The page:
Ways with Words 2010: The Ghosts of Vita Sackville-West

From The Telegraph:

Inheritancestory_1640859f On display in the Great Hall is a facsimile of the bound manuscript of the novel Orlando, dedicated to Vita by the author, her lover Virginia Woolf. Vita is the eponymous hero or heroine Orlando (Orlando changes sex over the four centuries in which the novel is set) and Orlando’s ancestral home is a house, like Knole, with 365 rooms. The pages are threaded through with specific references to Knole and to its past and present incumbents: the head gardener Stubbs, Vita’s father’s elkhound Canute, and so on. Vita’s husband, Harold Nicolson, features as Marmaduke Bontrol Shelmerdine, Esquire. One of Vita’s former lovers, Violet Keppel, later Trefusis, was the Russian Princess. “She talked so enchantingly, so wittily, so wisely,” is how Virginia Woolf describes Princess Sasha in Orlando. In a letter to Vita, she wrote of Violet: “I still remember her, like a fox cub, all scent and seduction.”

Orlando also nurtured the literary associations that have become interwoven with the house’s story. Orlando (or Vita) strides into the Poets’ Parlour, our dining room today, where “her old friends Dryden, Pope, Swift, Addison regarded her demurely at first” [from their portraits on the walls]. But when they learnt that Orlando had just won a prize for a poem [Vita won the Hawthornden Prize for her poem The Land], “they nodded their heads approvingly”.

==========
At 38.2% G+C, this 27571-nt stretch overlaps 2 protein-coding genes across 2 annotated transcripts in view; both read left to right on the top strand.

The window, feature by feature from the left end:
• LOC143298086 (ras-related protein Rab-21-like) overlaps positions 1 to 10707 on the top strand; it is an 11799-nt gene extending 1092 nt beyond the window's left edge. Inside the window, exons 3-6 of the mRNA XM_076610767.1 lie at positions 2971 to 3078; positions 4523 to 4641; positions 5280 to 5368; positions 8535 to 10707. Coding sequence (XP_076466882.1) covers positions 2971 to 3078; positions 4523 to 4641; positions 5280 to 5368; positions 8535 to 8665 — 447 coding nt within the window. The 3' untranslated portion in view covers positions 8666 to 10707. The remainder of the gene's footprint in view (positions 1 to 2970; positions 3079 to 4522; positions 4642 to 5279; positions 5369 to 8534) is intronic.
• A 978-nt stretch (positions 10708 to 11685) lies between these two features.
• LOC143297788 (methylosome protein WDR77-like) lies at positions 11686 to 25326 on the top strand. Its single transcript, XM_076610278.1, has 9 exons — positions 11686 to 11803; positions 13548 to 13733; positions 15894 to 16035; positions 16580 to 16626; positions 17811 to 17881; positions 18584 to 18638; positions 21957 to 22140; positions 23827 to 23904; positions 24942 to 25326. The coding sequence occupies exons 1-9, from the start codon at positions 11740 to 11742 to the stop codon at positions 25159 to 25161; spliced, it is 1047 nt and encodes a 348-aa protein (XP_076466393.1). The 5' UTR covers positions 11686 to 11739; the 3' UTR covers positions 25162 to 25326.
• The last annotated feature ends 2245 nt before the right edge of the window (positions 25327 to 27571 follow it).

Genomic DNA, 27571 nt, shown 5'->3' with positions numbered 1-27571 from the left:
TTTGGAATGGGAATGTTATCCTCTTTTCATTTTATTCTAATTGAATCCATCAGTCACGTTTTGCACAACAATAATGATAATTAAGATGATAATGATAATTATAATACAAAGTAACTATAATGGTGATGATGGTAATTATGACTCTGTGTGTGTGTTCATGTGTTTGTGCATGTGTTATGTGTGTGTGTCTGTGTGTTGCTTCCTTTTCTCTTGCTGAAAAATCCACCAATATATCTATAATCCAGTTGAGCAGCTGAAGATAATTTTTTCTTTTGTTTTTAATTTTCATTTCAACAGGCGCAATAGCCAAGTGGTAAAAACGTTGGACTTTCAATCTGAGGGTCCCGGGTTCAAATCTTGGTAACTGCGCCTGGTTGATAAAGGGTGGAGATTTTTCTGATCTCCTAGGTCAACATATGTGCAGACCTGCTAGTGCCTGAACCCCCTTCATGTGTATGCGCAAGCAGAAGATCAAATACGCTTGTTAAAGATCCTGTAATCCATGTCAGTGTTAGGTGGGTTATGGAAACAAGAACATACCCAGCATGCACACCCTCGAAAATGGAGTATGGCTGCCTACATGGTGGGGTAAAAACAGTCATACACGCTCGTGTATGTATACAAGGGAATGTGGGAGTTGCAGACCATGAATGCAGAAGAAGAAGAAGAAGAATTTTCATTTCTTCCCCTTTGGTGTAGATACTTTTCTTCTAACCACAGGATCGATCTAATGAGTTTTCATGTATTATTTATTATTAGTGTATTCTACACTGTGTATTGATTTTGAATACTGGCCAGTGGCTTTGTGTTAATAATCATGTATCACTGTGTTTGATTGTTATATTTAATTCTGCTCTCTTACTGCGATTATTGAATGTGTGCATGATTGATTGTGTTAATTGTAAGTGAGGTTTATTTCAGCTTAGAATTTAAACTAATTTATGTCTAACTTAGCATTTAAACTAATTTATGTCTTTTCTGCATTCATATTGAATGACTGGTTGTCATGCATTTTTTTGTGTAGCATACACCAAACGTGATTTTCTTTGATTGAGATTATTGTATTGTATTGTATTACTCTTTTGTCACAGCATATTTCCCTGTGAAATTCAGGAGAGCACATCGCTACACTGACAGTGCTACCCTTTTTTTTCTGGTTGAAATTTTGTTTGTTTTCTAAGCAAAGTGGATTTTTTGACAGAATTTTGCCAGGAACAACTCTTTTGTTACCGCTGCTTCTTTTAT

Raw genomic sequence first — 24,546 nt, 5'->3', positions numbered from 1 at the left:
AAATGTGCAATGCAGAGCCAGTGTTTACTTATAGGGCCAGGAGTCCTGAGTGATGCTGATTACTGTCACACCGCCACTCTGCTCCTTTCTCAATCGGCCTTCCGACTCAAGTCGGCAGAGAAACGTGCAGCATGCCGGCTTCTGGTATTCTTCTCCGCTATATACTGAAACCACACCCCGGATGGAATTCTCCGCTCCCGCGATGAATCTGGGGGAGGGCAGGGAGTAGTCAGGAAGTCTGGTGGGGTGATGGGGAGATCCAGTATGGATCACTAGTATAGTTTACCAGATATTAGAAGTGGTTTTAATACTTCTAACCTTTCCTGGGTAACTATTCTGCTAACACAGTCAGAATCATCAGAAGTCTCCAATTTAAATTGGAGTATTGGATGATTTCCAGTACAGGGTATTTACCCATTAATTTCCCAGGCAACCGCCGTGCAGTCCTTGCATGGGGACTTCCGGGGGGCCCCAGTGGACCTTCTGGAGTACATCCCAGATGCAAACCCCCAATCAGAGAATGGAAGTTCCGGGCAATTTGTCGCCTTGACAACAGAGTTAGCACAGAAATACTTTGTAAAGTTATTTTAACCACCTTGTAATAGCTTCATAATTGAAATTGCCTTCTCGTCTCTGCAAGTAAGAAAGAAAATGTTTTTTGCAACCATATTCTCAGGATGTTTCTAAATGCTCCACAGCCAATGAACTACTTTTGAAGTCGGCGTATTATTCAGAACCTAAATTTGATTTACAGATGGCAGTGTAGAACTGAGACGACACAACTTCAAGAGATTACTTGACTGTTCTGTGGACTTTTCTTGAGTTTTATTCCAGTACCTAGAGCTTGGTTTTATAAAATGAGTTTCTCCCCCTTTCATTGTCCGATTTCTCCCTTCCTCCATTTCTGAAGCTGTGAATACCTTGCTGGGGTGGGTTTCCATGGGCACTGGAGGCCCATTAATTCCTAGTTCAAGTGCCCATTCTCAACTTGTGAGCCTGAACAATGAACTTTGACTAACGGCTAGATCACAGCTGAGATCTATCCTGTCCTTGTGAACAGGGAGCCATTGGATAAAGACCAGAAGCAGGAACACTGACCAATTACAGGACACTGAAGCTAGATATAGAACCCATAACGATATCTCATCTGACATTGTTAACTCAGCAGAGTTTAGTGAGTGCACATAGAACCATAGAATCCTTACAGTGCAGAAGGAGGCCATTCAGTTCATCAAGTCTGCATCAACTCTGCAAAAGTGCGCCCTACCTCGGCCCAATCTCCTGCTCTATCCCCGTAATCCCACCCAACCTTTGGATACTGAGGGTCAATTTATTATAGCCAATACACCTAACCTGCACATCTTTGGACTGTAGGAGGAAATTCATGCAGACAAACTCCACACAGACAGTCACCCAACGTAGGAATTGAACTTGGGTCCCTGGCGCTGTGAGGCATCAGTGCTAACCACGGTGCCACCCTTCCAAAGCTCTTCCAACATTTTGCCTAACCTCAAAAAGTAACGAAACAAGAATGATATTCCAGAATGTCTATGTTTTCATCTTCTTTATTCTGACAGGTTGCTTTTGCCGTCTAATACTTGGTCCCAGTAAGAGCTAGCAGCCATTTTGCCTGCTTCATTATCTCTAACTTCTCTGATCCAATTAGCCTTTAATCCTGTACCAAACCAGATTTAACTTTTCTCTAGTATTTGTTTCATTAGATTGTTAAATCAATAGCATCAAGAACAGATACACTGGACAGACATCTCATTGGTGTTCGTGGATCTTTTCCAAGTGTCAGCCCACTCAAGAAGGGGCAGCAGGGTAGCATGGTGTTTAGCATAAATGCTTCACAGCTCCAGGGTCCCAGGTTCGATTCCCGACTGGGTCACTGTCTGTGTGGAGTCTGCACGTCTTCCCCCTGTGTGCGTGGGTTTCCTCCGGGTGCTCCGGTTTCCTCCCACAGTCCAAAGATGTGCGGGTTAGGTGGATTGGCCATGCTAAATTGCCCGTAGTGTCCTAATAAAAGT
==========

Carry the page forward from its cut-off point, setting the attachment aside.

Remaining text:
Orlando was published in 1928, the year Vita’s father died; and the novel, which ends with Orlando returning to Knole, allows Vita – as Orlando – to take possession in fantasy of the house that she had been denied in fact. As Harold described Orlando to Vita: it is a “book in which you and Knole are identified forever, a book which will perpetuate that identity into years when both you and I are dead”. Vita’s mother, Lady Sackville, on the other hand, pasted a photograph of Virginia Woolf into her copy of Orlando and wrote beside it: “The awful face of a mad woman whose successful mad desire is to separate people who care for each other. I loathe this woman for having changed my Vita and taken her away from me.”

More here.